Carpets - Owners alternatives to the ubiquitous mortlake.

PeterZRH

Well-Known Member
#1
Nearly every P6 I've seen seems to have mortlake brown carpet. This over time tends to fade and look more like the bristles of a nail brush and generall isn't particularly pleasant.

I'm wondering what the options were at the time? (The colour/trim combinations on Rudiger's website don't list these).

Perhaps new/unfaded/clean mortlake wasn't so bad? (pictures please).

Also has anyone gone with a non-standard colour with good results?

The problem I have is while loving originality, I have tobacco brown, plus buckskin, plus mortlake which seems to take the brown theme a little too much to the extreme for my taste. The whole effect is somewhat akin to driving a sepia photograph. I was thinking maybe a slight rust brown might not look out of place and the reddish colour lift the interior a bit.

Any thoughts people?
 
#2
There are quite a few on here have gone for non-original colours with new carpet kits. Not as good quality as originals but fitted well they look very nice indeed, especially with contrasting edge colours.

Personally, I like original carpets but enjoyed the sepia photograph analogy. :lol:
 
#3
The parts catalogs list 6 carpet colours: Birch Gray, Light Gray, Fawn, Dark Brown, Mortlake Brown & Toledo Red. Personally, I've only ever seen the Mortlake, Birch Gray & Toledo Red carpets in a car here in Canada. (On further reflection, the Fawn too)

Yours
Vern
 

Mikep

Active Member
#7
My interior was originally balck cloth with Mortlake carpets I believe but when I changed to Buckskin vinyl I went for a ligter colour. This if I remember correctly is Champagne from Coverdale.

 
#11
PeterZRH said:
Nearly every P6 I've seen seems to have mortlake brown carpet. This over time tends to fade and look more like the bristles of a nail brush and generall isn't particularly pleasant.

I'm wondering what the options were at the time? (The colour/trim combinations on Rudiger's website don't list these).
Mortlake isn't quite as ominpresent as you may think, but certainly was after 1973 when there was nothing else available at all.

Red cars with black interiors usually had grey carpets before that point (although not all, by a long way).

In 1972-1973 Grey made a comeback and quite a few cars with black interiors from that time have that colour.

A lot of export cars seem to have grey as well.

Red interiors always had red carpets (but were defunct by October 1972)

Early cars had grey carpets (with black or grey trim), red carpets (with red trim), a light beige (similar to Mortlake) and also a very the wonderful bronze type which my car has.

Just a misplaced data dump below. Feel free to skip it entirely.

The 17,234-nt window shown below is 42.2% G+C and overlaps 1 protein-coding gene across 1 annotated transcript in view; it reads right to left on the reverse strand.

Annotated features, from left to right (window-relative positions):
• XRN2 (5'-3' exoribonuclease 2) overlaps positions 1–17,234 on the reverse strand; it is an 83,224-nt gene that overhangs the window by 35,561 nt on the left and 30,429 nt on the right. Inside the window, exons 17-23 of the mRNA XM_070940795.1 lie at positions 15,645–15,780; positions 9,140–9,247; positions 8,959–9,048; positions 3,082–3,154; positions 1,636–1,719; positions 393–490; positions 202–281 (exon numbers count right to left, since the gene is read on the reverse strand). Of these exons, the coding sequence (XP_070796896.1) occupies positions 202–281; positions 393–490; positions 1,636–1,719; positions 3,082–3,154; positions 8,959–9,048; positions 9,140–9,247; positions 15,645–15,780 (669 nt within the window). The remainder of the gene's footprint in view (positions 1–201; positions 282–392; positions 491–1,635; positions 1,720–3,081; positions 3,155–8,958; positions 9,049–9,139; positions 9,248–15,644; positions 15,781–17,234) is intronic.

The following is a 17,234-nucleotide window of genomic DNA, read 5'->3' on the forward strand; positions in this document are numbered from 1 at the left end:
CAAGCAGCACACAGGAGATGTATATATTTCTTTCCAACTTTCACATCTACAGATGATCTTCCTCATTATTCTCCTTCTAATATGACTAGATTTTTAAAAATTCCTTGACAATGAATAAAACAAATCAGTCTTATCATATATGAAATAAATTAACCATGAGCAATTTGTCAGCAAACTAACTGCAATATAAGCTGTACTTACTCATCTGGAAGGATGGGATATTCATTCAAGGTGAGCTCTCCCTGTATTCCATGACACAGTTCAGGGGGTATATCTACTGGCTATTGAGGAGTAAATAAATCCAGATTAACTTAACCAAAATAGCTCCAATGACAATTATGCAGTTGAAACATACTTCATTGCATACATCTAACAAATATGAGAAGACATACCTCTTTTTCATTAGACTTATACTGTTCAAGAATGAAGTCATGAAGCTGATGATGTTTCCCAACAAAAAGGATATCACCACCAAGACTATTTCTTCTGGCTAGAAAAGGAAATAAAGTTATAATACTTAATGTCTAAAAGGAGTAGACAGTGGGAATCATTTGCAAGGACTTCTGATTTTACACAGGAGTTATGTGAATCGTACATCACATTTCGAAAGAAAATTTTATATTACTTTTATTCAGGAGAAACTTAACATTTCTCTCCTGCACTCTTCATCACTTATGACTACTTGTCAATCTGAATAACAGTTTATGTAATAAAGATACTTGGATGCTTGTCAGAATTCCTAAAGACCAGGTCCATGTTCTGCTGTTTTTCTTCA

The little lad in this photo is now 6' 3" and has a very deep voice.
 

Mikep

Active Member
#14
The Rovering Member said:
Unusually for me, I quite like that steering wheel too as it's not too dissimilar from the factory item. I think 'sporty' wheels look like a fish out of water in a P6.
I have been told that it is a rare factory/dealer option. A member if a P6 Facebook page has one fitted to his car and the brochure showing it as an option. It had been painted black by a previous owner so I took it back to bare metal earlier this year which would of been its original finish.



My apologies for hijacking this thread :wink:
 
#17
On my '67 Arden Green TC the Mortlake had deteriorated and looked ugly.
Having checked the prices of new carpet sets, I decided to dye mine to a darkish green (more Cameron than Arden).
It cost about £25 for materials and I am well pleased with the result.
It doesn't look new by any means, but is very much rejuvenated, and quite a few people have commented favourably on the effect achieved.
 

PeterZRH

Well-Known Member
#18
Don't think I can dye the holes on the bald bits unfortunately.... :-( Seriously though, thats a good idea. Mine are knackered and good only for templates but lots I've seen look bad because they've faded unevenly.

I'm going to make a set myself I think and go with a lighter colour. I might attempt to remove the original binding, bleach it lighter and reuse it.
 

Mikep

Active Member
#20
I'm no upholsterer but having fitted a new set of carpets I think it would be quite easy to make your own set. I would imagine having a sewing machine would make it quicker and easier to sew on the edging. The only 'non flat' section of the kit I bought was the front of both sill pieces where they wrap around the bottom of the A-post and sill. This had been pre-stitched but again easy to replicate from a good used set I would if thought.

Best of luck if you go for it :D
 
Top